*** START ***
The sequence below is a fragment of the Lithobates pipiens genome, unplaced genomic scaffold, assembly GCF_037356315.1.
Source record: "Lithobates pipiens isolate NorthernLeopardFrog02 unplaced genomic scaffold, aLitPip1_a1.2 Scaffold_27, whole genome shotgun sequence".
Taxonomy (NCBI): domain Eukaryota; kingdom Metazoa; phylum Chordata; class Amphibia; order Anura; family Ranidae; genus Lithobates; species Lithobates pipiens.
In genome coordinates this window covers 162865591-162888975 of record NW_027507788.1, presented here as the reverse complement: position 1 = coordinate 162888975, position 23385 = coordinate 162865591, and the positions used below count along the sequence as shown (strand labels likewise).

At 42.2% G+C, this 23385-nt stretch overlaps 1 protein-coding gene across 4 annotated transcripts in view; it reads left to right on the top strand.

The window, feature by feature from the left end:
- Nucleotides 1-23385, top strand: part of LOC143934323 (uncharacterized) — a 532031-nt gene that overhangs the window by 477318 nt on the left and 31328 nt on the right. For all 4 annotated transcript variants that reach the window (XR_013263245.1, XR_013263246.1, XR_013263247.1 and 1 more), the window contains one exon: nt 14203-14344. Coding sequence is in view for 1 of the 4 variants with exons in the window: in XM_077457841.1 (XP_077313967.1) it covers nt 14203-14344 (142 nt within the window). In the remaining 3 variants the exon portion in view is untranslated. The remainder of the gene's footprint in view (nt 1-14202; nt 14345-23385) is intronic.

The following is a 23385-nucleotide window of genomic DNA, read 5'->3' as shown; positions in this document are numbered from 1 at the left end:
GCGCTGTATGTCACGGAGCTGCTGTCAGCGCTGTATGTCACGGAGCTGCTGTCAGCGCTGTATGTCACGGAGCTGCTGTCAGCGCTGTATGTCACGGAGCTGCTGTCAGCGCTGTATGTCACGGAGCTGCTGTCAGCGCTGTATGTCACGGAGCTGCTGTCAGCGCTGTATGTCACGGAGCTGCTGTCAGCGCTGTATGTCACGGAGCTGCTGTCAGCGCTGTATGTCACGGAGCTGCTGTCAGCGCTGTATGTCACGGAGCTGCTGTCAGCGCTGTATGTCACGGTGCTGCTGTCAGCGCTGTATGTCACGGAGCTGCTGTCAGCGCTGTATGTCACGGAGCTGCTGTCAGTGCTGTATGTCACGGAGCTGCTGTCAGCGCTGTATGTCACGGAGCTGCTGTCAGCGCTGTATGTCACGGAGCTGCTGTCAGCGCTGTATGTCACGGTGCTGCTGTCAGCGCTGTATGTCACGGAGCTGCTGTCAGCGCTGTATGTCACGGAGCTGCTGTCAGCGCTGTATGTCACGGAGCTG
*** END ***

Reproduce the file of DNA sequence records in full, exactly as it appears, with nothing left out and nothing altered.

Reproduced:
The sequence below is a fragment of the Lithobates pipiens genome, unplaced genomic scaffold, assembly GCF_037356315.1.
Source record: "Lithobates pipiens isolate NorthernLeopardFrog02 unplaced genomic scaffold, aLitPip1_a1.2 Scaffold_27, whole genome shotgun sequence".
Taxonomy (NCBI): domain Eukaryota; kingdom Metazoa; phylum Chordata; class Amphibia; order Anura; family Ranidae; genus Lithobates; species Lithobates pipiens.
In genome coordinates this window covers 162865591-162888975 of record NW_027507788.1, presented here as the reverse complement: position 1 = coordinate 162888975, position 23385 = coordinate 162865591, and the positions used below count along the sequence as shown (strand labels likewise).

At 42.2% G+C, this 23385-nt stretch overlaps 1 protein-coding gene across 4 annotated transcripts in view; it reads left to right on the top strand.

The window, feature by feature from the left end:
- Nucleotides 1-23385, top strand: part of LOC143934323 (uncharacterized) — a 532031-nt gene that overhangs the window by 477318 nt on the left and 31328 nt on the right. For all 4 annotated transcript variants that reach the window (XR_013263245.1, XR_013263246.1, XR_013263247.1 and 1 more), the window contains one exon: nt 14203-14344. Coding sequence is in view for 1 of the 4 variants with exons in the window: in XM_077457841.1 (XP_077313967.1) it covers nt 14203-14344 (142 nt within the window). In the remaining 3 variants the exon portion in view is untranslated. The remainder of the gene's footprint in view (nt 1-14202; nt 14345-23385) is intronic.

The following is a 23385-nucleotide window of genomic DNA, read 5'->3' as shown; positions in this document are numbered from 1 at the left end:
GCGCTGTATGTCACGGAGCTGCTGTCAGCGCTGTATGTCACGGAGCTGCTGTCAGCGCTGTATGTCACGGAGCTGCTGTCAGCGCTGTATGTCACGGAGCTGCTGTCAGCGCTGTATGTCACGGAGCTGCTGTCAGCGCTGTATGTCACGGAGCTGCTGTCAGCGCTGTATGTCACGGAGCTGCTGTCAGCGCTGTATGTCACGGAGCTGCTGTCAGCGCTGTATGTCACGGAGCTGCTGTCAGCGCTGTATGTCACGGAGCTGCTGTCAGCGCTGTATGTCACGGTGCTGCTGTCAGCGCTGTATGTCACGGAGCTGCTGTCAGCGCTGTATGTCACGGAGCTGCTGTCAGTGCTGTATGTCACGGAGCTGCTGTCAGCGCTGTATGTCACGGAGCTGCTGTCAGCGCTGTATGTCACGGAGCTGCTGTCAGCGCTGTATGTCACGGTGCTGCTGTCAGCGCTGTATGTCACGGAGCTGCTGTCAGCGCTGTATGTCACGGAGCTGCTGTCAGCGCTGTATGTCACGGAGCTG